In this file photo, U.S. Rep. Paul Gosar, R-Arizona, attends a House Oversight and Reform Committee hearing titled “The Capitol Insurrection: Unexplained Delays and Unanswered Questions,” on Capitol Hill on May 12, 2021, in Washington, D.C. The committee heard testimony about delays in law enforcement response during the Jan. 6 attack on the U.S. Capitol. (Jonathan Ernst-Pool/Getty Images)
Nearly 30 Democratic U.S. House members plan to introduce a resolution censuring their Arizona Republican colleague Rep. Paul Gosar for social media posts that depicted him killing New York Democratic Rep. Alexandria Ocasio-Cortez.
On Sunday, Gosar tweeted from his official and personal accounts and posted on Instagram a video showing an anime sequence with the faces of Gosar, Ocasio-Cortez and President Joe Biden superimposed over original characters. The character with Gosar’s face swings swords at Ocasio-Cortez and Biden.
The video also included images of U.S. Reps. Marjorie Taylor Greene, (R-Ga.), and Lauren Boebert, (R-Colo.).
The censure resolution’s lead sponsor, U.S. Rep. Jackie Speier, (D-Calif.), said in a Thursday statement the group would introduce the resolution at the House pro forma session Friday.
A censure resolution needs majority approval in the House. According to the Congressional Research Service, the lawmaker being censured also generally stands in the well of the House to receive a verbal rebuke and to hear a reading of the resolution. It is not as severe a sanction as expulsion. The last member to be censured by the House, in December 2010, was Rep. Charles Rangel, a New York Democrat.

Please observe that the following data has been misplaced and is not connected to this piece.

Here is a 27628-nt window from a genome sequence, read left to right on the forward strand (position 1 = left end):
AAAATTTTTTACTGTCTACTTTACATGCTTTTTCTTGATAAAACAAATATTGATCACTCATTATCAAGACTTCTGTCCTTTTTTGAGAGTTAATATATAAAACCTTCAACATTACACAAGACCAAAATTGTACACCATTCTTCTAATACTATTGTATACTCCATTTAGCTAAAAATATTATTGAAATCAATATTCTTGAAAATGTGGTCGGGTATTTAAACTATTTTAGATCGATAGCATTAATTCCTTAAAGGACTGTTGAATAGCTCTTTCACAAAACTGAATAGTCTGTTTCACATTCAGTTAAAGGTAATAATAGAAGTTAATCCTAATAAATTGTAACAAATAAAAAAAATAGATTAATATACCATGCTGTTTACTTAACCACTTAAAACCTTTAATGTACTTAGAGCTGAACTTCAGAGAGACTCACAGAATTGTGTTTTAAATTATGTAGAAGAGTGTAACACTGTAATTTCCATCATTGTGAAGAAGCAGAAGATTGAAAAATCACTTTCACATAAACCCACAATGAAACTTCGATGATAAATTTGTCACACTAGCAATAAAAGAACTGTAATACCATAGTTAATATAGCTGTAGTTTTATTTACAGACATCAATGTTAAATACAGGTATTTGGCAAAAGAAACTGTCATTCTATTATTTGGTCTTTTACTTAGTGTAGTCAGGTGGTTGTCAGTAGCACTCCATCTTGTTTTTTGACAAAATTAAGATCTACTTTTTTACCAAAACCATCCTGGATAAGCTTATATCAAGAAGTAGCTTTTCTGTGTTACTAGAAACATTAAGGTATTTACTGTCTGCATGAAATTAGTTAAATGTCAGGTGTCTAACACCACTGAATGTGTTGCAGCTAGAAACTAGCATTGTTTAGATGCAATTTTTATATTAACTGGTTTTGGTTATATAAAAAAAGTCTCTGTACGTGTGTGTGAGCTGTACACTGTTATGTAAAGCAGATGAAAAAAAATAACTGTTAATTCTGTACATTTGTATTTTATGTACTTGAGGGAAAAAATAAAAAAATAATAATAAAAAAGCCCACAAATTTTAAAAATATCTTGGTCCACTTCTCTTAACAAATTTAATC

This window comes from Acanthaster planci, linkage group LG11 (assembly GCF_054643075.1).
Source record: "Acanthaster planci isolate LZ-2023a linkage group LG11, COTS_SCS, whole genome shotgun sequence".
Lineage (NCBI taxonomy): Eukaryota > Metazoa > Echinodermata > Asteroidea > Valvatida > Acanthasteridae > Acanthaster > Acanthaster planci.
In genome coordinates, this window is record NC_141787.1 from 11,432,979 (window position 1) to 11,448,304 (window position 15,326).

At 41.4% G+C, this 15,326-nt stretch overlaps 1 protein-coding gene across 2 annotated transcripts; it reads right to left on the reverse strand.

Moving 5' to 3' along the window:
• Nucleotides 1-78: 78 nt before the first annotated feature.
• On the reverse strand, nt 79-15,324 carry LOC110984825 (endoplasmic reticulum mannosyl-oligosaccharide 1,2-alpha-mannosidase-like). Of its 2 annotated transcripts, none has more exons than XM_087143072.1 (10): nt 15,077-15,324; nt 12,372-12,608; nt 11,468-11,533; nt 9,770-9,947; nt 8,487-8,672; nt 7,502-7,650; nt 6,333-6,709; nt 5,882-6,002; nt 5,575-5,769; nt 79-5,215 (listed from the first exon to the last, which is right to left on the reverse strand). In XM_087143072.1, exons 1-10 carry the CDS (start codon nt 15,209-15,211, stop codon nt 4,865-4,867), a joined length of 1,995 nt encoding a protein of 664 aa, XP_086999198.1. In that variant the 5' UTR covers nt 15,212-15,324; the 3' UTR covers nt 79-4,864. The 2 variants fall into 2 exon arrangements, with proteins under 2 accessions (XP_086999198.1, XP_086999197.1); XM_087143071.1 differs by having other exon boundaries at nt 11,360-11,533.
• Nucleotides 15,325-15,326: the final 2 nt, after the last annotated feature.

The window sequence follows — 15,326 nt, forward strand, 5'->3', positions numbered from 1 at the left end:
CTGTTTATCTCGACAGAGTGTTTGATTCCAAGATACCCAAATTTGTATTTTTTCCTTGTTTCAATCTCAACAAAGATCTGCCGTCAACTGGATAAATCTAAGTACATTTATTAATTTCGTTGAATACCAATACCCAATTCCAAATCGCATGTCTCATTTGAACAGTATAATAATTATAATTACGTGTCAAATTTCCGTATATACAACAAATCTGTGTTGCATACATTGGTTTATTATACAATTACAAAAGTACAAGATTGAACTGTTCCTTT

Nine Democrats in addition to Speier are listed as primary co-sponsors of the Gosar resolution. That group includes U.S. Reps. Jim Cooper of Tennessee, Brenda Lawrence and Rashida Tlaib of Michigan, Debbie Wasserman Schultz of Florida and Nikema Williams of Georgia.
In a statement, the members called the posts created using official government resources “a clear-cut case for censure,” and criticized House Republican Leader Kevin McCarthy for allowing such rhetoric in his conference.
“As the events of January 6th have shown, such vicious and vulgar messaging can and does foment actual violence,” the members said, referring to the attack on the U.S. Capitol.
“Violence against women in politics is a global phenomenon meant to silence women and discourage them from seeking positions of authority and participating in public life, with women of color disproportionately impacted. Minority Leader McCarthy’s silence is tacit approval and just as dangerous.”
Ocasio-Cortez responded to the video in her own series of tweets Monday after arriving at the United Nations Climate Conference in Scotland. She also criticized McCarthy.
“So while I was en route to Glasgow, a creepy member I work with who fundraises for Neo-Nazi groups shared a fantasy video of him killing me,” she wrote. “And he’ll face no consequences bc @GOPLeader [McCarthy] cheers him on with excuses.
“Fun Monday! Well, back to work bc institutions don’t protect” women of color.
In a Tuesday statement, Gosar defended the video.
“I do not espouse violence or harm towards any Member of Congress or Mr. Biden,” he said. “The video depicts the fight taking place next week on the House floor and symbolizes the battle for the soul of America.”
Gosar has since deleted the posts including the video. Tweets defending the video remained online.
One tweet included a meme with the caption, “It’s a cartoon. Relax.”
A spokesman for Gosar did not return a message seeking comment Thursday.
Additional cosponsors of the resolution include U.S. Reps. Marcy Kaptur of Ohio Debbie Dingell of Michigan, Steve Cohen of Tennessee, Dwight Evans of Pennsylvania, Earl Blumenauer of Oregon, Ilhan Omar of Minnesota and Raul Grijalva, the dean of Arizona’s delegation.
House Speaker Nancy Pelosi also has called for an investigation of the video by the House Ethics Committee and law enforcement.
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